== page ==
Inducted 2013
Born: July 7, 1908
Wayne County, Kentucky
Died: March 22, 1986
Washtenaw County, Michigan

Harriette Louisa Simpson Arnow is best known for her landmark novel The Dollmaker (1954), which chronicled the migration of Appalachians to America’s industrial centers during World War II.

The Dollmaker was widely read and became one of the most famous Appalachian novels of the 20th century.  It was meant to be the final novel in a trilogy that included Mountain Path (1936), and Hunter’s Horn (1949).

Arnow also authored a novel Between the Flowers in 1938, which went unpublished until 1999. Other notable books included two historical works: Seedtime on the Cumberland (1960) and Flowering of the Cumberland (1963), two additional novels The Weedkiller’s Daughter (1970) and The Kentucky Trace (1974), one biographical work Old Burnside (1976), and a collection of short fiction The Collected Short Stories of Harriette Simpson Arnow (2005).

Hunter’s Horn won the 1949 Saturday Review Best Novel Award, beating out George Orwell’s classic 1984, and was picked by the New York Times Book Review as one of the top 10 novels of the year.

The Dollmaker was runner-up for the 1955 National Book Award to William Faulkner’s A Fableand finished close behind it in the final voting for the Pulitzer Prize. Actress Jane Fonda starred in the 1984 made-for-television movie adaptation of The Dollmaker, receiving a Primetime Emmy Award for her portrayal of protagonist Gertie Nevels.

Joyce Carol Oates wrote in The New York Times Book Reviewthat Arnow’s The Dollmakeris “our most unpretentious American masterpiece.”  Because of the Detroit scenes in the novel, this work has been compared to earlier writers such as Rebecca Harding Davis, Upton Sinclair, and Tillie Olsen, whose writing was rooted in chronicling the plight of the urban industrial worker.  Numerous critics have pointed out that Arnow’s portrait of Nevels, a woman of great physical and psychological strength, reached the American public at a time when strong images of women were rare.

An example of Arnow’s own struggle with this phenomenon was her attempt to be published in Esquire when, out of frustration in her thwarted attempts to get published as a female writer, she sent in a story under the byline H. L. Simpson along with a photograph of her brother-in-law. The story was published in the July 1942 issue.

Arnow was educated at Burnside High School, Berea College, and the University of Louisville. After teaching in a Louisville school for a few months, Simpson fell ill, went to a resort in northern Michigan, and wrote her first novel, Mountain Path. From 1934 to 1939, she lived in Cincinnati and worked for the Federal Writer’s Project of the WPA where she met her future husband, Harold B. Arnow, a Chicago newspaperman.  They married in 1939, living first in the Kentucky hills in Pulaski County near Burnside, where she taught school for a brief time. They moved in 1944 to Detroit, where were available during World War II. Arnow taught for many years at the Appalachian Writers Workshop in Hindman, Kentucky.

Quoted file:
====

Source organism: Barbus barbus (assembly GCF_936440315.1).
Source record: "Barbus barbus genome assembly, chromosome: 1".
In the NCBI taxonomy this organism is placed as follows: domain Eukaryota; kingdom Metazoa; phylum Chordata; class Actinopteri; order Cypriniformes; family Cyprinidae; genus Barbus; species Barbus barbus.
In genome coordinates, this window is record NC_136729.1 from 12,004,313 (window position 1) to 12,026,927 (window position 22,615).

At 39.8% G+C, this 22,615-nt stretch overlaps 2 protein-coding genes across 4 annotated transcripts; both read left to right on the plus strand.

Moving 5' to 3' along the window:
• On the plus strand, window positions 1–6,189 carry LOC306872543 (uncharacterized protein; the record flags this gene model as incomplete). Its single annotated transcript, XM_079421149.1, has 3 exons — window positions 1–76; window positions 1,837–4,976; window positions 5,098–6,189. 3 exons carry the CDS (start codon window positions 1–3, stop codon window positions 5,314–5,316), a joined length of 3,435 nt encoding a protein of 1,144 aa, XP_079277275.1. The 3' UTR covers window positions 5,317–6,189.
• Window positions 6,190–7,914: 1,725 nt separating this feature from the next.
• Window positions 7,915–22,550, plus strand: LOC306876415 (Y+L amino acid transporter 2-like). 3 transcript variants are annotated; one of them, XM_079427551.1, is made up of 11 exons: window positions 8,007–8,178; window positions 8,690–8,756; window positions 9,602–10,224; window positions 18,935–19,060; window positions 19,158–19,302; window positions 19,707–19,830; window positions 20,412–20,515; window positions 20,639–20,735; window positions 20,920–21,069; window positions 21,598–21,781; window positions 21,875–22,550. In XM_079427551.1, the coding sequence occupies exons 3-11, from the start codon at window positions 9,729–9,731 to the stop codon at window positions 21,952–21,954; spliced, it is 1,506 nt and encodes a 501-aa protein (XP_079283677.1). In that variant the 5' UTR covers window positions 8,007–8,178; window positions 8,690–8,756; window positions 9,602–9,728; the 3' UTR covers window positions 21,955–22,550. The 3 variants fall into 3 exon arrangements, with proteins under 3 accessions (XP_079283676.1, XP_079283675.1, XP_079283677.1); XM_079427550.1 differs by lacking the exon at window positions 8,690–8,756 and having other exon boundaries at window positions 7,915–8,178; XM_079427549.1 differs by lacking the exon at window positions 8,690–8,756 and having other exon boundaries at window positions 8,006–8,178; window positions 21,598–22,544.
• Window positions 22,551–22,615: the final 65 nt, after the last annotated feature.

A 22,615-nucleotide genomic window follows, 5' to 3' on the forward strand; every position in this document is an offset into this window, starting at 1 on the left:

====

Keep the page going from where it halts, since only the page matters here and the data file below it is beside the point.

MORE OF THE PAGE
The Arnows had two children, Marcella Jane and Thomas Louis. Harriette Arnow died March 22, 1986 on her farm in Washtenaw County, Michigan and is buried in the William Casada Cemetery in Pulaski County, Kentucky.

Selected bibliography

Novels:
Mountain Path.  New York: Convici Friede, 1936.

Hunter’s Horn.  New York: Macmillan, 1949.

The Dollmaker.  New York: The Macmillan Company, 1954.

The Weedkiller’s Daughter. New York: Alfred A. Knopf, 1970.

The Kentucky Trace. New York: Alfred A. Knopf, 1974.

Between the Flowers. East Lansing: Michigan State University Press, 1999.

Short stories:
The Collected Short Stories of Harriette Simpson Arnow.  East Lansing: Michigan State University Press, 2005. 

History:
Seedtime on the Cumberland.  New York: The Macmillan Company, 1960.

Flowering of the Cumberland. New York: The Macmillan Company, 1963

Biography:
Old Burnside.  Lexington: University Press of Kentucky, 1976.

Additional links:
1987 Appalshop film about Harriette Arnow by Herb E. Smith:

https://vimeo.com/ondemand/213969

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